Have you got cash sitting in a bank account earning 1/2 percent interest? Unsure of where to put it? We’ve got some suggestions.
Stocks, bonds and cash. Financial advisors generally recommend you have a mix of all of these investments.
But if you’re like most of us, still licking your 401(k) wounds of the past few years, none of these investments seems like a good way to go.
Investing today couldn’t be more confusing. In the late 1990s, everyone was a stock market genius, getting what seemed like guaranteed returns of 25 to 30 percent per year. Now, we’ve just experienced the worst 3 year bear market in history. The question on every investors mind. What do I do know?
“It’s like hitting a 3 year speed bump with your transmission ripped out and your investments just completely left on the roadside,” says Sandy Lincoln, of Wayne Hummer Investments.
No wonder individual investors are sitting trackside. Riding the stock market rails just doesn’t seem as exciting when your 401(k) is still down 40 percent and the road ahead is full of potholes.
“I have money sitting in a savings account that’s earning less than 1 percent at this point,” says Frank Kocich, an individual investor.
Although each stock market investment you make is actually an investment in a company, which boils down to dollars and cents, it feels more personal than that. When you lose a large portion of your retirement cash, your first instinct is to do nothing.
“I’m really hesitant about getting involved in any sort of stock market investments,” Kocich says.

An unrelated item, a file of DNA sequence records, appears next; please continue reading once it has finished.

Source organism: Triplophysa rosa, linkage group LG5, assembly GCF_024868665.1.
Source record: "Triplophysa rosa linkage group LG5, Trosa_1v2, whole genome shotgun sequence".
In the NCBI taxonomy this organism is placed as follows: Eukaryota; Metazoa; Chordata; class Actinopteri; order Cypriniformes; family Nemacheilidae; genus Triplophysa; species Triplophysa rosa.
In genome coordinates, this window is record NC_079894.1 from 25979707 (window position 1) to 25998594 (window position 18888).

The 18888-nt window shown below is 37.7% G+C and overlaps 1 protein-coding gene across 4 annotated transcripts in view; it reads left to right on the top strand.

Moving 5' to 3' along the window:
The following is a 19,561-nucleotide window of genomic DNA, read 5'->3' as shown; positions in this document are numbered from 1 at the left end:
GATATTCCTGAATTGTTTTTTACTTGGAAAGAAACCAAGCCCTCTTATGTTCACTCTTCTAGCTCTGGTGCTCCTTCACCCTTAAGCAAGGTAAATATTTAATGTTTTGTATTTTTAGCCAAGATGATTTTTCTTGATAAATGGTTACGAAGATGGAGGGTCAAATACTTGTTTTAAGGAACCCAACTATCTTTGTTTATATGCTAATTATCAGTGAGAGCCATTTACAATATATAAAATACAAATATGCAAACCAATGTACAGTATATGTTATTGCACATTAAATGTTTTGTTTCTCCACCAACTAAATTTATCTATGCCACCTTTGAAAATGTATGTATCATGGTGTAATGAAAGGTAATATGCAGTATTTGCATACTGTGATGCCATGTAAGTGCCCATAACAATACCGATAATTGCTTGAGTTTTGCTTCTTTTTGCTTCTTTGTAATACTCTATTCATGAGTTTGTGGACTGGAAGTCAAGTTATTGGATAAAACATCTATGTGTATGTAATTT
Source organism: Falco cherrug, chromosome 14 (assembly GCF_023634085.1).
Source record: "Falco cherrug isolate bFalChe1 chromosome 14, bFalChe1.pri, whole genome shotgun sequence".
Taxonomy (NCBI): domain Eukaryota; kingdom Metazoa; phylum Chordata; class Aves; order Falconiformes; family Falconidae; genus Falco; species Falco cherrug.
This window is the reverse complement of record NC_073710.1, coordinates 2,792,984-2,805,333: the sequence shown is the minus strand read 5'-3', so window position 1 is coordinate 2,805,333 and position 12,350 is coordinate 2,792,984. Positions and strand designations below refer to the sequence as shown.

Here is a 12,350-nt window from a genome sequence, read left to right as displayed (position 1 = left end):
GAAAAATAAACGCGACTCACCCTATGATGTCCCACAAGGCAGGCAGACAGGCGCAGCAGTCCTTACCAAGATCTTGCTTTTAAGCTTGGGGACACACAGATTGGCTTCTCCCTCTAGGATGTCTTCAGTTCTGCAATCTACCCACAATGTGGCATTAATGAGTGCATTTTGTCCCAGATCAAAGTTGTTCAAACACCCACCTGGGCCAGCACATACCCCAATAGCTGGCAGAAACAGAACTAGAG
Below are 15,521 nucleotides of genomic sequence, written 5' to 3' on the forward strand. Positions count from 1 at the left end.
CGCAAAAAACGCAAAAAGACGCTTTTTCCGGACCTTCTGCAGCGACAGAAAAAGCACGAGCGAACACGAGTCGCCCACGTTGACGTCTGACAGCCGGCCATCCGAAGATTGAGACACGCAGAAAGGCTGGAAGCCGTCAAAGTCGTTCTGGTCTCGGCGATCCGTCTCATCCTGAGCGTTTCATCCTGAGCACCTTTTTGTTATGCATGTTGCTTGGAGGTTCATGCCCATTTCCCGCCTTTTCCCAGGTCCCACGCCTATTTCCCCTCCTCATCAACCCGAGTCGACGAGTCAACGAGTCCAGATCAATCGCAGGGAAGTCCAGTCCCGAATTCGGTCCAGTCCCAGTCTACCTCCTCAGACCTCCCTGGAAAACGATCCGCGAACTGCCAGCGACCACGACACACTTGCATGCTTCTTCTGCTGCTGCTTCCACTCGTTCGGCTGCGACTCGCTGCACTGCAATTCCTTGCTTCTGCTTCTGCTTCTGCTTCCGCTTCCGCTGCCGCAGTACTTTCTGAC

“You don’t want to panic in a time like this. This is a time when investors frequently make the wrong decision at the wrong time,” Lincoln says.
So what should you do? Experts say you should fight the impulse to leave your retirement dollars in cash.
“It’s safe from the perspective that you won’t actually lose money,” says John Miller, Nuveen Investments.
But your return is being eroded by inflation. Instead, invest your long-term money so that your investment return is a combination of dividends and stock appreciation.
“What could you expect? Maybe you could expect something in the 8 to 10 percent range. And you might get 3 to 4 percent of that in dividend yield and the rest in appreciation,” Lincoln says.
Which is about the return the stock market has generated over the past 75 to 80 years.
“Half of that return has come from dividend yield. It’s a very powerful component,” Lincoln says.
Which is why financial advisors continue to say you’ll do better with a large portion of your money invested in the stock market.
The best places to research companies and the dividends they pay is through information published by Morningstar and Lipper, both available online or at your public library.
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